Naming Tendencies, Not Naming Laws

The oldest male child was always named for the father’s father.

This seems to have been the “naming law” in many cultures according to various “naming patterns” one sees posted in various online genealogy groups and forums.

Don’t misunderstand. Children were often named for relatives and some ethnic groups practiced such traditions. But do not assume that the second son is always named for the mother’s father or any of the other “rules” that are sometimes quoted. There are always exceptions even in families with a strong sense of tradition and their heritage.

Children are named for baptismal sponsors in some cases and not for a specific relative based on birth order. A certain relative may be disliked so vehemently that parents refuse to use the name for a child. A relative may be so enamored with a politician or well-known figure that they use their name instead of the relative they are “supposed” to name their child for based on birth order.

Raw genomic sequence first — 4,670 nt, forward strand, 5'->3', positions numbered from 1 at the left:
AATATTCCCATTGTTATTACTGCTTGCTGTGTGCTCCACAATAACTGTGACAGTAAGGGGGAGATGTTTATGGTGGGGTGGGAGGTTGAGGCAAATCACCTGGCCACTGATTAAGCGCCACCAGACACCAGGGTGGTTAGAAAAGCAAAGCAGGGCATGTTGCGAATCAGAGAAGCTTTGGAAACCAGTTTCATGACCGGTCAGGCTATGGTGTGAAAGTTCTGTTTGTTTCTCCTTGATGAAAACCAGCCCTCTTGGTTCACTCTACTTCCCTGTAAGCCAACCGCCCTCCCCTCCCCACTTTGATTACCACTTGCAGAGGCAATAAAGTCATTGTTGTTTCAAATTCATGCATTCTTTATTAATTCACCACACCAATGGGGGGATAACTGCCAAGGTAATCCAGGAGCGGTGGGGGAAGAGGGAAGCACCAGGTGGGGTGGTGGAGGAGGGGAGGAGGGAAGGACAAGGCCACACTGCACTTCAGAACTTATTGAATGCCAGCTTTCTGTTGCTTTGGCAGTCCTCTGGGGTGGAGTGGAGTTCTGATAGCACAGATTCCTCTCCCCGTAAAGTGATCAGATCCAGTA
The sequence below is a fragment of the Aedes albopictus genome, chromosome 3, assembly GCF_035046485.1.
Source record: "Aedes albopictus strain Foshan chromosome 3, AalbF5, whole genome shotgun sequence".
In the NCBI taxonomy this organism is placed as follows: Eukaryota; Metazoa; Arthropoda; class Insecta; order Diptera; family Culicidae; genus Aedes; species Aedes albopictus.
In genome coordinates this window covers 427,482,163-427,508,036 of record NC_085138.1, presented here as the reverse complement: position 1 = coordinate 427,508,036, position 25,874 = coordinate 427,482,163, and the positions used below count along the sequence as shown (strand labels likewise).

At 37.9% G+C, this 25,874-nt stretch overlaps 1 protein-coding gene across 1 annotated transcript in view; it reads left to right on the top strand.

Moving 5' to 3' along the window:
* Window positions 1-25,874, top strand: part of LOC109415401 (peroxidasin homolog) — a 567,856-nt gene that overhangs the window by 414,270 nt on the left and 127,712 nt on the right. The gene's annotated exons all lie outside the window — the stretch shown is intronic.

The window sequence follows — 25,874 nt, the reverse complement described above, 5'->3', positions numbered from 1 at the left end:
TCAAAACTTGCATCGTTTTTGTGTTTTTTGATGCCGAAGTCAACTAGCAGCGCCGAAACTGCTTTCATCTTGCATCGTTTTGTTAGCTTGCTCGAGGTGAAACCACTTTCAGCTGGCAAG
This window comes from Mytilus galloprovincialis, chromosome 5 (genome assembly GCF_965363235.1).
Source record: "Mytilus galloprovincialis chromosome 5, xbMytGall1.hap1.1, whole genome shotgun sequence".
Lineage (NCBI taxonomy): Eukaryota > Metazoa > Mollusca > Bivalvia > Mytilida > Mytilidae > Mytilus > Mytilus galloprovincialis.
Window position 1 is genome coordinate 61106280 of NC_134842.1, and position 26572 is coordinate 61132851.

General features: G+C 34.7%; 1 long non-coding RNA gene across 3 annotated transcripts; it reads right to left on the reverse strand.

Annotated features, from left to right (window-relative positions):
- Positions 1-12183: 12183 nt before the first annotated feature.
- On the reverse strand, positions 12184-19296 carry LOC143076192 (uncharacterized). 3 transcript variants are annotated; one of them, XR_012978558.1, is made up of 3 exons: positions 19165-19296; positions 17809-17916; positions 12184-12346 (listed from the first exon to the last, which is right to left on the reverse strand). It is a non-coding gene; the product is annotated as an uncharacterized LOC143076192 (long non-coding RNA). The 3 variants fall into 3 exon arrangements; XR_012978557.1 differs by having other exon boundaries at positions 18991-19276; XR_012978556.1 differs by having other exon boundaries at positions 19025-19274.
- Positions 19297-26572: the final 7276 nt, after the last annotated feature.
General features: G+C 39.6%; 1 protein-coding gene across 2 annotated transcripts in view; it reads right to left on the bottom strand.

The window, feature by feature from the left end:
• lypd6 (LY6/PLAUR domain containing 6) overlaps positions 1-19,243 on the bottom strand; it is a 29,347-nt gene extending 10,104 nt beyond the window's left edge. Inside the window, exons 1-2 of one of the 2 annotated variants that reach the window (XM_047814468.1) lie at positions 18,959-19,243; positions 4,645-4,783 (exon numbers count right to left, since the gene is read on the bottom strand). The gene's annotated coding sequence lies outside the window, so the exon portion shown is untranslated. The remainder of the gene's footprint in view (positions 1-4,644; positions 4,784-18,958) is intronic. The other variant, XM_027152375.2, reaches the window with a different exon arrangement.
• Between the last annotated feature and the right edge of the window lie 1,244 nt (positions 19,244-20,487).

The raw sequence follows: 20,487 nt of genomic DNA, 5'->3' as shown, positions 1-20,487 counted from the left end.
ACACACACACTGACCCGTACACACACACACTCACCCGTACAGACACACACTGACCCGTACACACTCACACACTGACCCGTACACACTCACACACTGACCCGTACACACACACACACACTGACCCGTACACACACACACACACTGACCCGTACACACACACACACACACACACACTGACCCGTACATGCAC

Names can be clues and if a set of parents had three children known to be named for the children’s grandparents then the next child of the correct gender may have been named for the remaining grandparent. The key word is “maybe.”

There are some laws in genealogy and there are tendencies. Naming patterns falls into the latter category.

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